Dave Pickerell, the founding distiller at Whistle Pig Rye has described the sunset over the hills on owner Raj Bhakta’s Vermont farm as a place where, with a glass of the product, the cares of a business day fade away.
That might illustrate a key difference between craft beer and craft whiskey: the larger brands seem to play better with the smaller ones. The “craft vs. crafty” debate that has plagued the high end of the beer industry lately isn’t taking hold because even the largest whiskey companies have been trying to innovate at the high end of the bell curve, as with Brown Forman’s Woodford Reserve brand, which has been turned into a variety of ‘expressions,’ or Beam Brands’ Knob Creek and Basil Hayden’s. Large independent distiller Buffalo Trace’s success of late – it’s the oldest continuously operating distillery in the country – has largely been built by issuing new aged and small-batch bourbons under a variety of labels, and Heaven Hill, the largest family-owned distillery in the country, has rolled up several large labels and issued award-winning small batch versions to build interest.
That’s generated an entry point for many new brown liquor consumers, who have been trained by the craft beer movement to seek an even higher-end, independent or local series of brands.
To meet the demand, many of the new companies are taking advantage of new technologies that allow them to age whiskies more quickly, enabling them to mitigate costs while waiting for newer, better batches to emerge. This is a hedge against one of the key assets for older distilleries, which have years’ worth of larger batches maturing in big barrels, gathering flavors and smoothing rough edges.
There’s also plenty of ‘juice’ available for craft distillers to buy up and work with on their own from contract distillers. Take a product like Angel’s Envy, a young company whose chief distiller, Lincoln Henderson, worked for brands like Woodford Reserve and Old Forester for decades. Louisville Distilling, which make’s Angel’s Envy, bought up a batch from a contract distiller and, to impart a note of difference in its product, finished it in port wine casks instead of charred oak barrels. Even a brand like Whistle Pig, which will eventually have production vertically integrated on Bhakta’s farm, had to get started by procuring Canadian rye while it waits for its first homegrown batch to mature.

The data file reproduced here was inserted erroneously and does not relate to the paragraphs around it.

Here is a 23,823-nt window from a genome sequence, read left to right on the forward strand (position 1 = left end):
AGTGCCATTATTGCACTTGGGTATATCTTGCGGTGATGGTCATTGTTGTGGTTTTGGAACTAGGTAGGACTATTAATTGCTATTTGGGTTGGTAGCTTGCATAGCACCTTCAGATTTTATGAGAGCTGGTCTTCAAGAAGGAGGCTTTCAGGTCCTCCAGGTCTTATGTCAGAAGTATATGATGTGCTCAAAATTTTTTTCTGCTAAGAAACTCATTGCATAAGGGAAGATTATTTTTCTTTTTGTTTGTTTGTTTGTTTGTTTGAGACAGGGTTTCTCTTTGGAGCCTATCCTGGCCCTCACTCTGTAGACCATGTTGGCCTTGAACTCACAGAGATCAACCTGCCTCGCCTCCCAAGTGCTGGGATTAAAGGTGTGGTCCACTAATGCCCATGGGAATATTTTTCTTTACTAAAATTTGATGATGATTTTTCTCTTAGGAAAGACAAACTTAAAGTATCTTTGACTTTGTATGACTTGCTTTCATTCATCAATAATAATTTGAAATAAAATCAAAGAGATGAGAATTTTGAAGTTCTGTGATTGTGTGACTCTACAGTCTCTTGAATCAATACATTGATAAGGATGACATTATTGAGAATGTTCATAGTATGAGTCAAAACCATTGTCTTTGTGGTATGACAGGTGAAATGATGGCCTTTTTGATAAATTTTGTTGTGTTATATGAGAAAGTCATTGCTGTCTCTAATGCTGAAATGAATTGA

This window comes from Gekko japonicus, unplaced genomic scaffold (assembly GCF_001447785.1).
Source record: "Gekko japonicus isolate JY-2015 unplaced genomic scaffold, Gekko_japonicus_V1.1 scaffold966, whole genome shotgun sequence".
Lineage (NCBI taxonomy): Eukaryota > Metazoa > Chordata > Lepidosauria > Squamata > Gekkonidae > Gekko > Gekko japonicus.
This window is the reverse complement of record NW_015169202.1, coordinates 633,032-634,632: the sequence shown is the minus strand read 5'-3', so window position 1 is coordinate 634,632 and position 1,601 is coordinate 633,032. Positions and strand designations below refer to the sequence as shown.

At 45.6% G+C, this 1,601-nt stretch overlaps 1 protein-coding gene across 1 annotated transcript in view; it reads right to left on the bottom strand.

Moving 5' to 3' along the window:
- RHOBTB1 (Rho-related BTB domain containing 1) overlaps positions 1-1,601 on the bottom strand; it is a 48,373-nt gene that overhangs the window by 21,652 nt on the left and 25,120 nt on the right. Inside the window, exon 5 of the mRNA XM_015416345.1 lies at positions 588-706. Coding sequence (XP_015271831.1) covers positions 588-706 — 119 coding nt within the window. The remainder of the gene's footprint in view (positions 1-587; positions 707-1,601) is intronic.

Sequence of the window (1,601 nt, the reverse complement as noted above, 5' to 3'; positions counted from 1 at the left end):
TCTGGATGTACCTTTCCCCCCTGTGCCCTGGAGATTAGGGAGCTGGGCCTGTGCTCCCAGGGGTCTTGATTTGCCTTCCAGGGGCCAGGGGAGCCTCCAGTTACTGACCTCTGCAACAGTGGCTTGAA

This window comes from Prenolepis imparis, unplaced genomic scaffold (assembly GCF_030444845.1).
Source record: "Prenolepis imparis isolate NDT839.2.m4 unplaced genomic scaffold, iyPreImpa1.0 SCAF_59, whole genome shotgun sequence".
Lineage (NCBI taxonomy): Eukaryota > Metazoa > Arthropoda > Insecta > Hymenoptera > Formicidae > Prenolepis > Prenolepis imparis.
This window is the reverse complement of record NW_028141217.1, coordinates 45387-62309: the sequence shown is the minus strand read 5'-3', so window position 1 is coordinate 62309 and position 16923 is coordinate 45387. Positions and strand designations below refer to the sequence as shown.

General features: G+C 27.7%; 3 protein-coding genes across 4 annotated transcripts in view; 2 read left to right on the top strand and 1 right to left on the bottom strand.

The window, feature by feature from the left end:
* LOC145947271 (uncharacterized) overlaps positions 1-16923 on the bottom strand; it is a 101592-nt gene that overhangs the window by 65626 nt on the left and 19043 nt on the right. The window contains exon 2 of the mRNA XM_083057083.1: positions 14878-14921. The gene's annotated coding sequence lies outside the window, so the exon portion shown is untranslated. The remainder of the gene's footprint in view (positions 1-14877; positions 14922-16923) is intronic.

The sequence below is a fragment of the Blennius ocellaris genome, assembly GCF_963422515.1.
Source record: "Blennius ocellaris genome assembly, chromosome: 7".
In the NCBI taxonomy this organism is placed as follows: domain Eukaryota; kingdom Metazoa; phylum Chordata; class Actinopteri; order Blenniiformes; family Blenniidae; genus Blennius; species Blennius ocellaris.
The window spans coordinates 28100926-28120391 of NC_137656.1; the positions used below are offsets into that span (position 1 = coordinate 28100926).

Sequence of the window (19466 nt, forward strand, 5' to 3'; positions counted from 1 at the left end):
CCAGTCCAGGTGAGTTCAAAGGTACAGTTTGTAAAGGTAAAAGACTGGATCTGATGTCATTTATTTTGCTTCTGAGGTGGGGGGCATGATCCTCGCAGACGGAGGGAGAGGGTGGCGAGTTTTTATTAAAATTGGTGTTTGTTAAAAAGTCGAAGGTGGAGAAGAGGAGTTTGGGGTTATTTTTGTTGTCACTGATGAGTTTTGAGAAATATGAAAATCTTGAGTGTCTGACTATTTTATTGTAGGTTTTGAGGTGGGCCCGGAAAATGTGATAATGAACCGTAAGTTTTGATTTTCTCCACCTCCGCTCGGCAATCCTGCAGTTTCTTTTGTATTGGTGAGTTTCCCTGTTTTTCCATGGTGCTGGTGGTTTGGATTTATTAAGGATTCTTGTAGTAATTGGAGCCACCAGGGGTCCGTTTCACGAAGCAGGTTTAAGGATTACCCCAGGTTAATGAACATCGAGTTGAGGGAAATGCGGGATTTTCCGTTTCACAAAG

There are some other major barriers to the creation of a craft whiskey movement that can fully rival that of craft beer. For one, all distillers face the same excise tax, and recent legislative attempts to carve out a lower rate for smaller manufacturers have failed. Also, the well-established “crafty” brands could create a confusing learning curve for consumers.
Beyond that, however, the availability of novelties like “white whiskey” – think Dukes of Hazard and Junior Johnson style moonshine – has helped stoke interest in younger whiskey formats. As long as these craft whiskies are available in the right package and with the right branding elements, they can create the personal expression that can carry a growing distillery into the later rounds of the fight.
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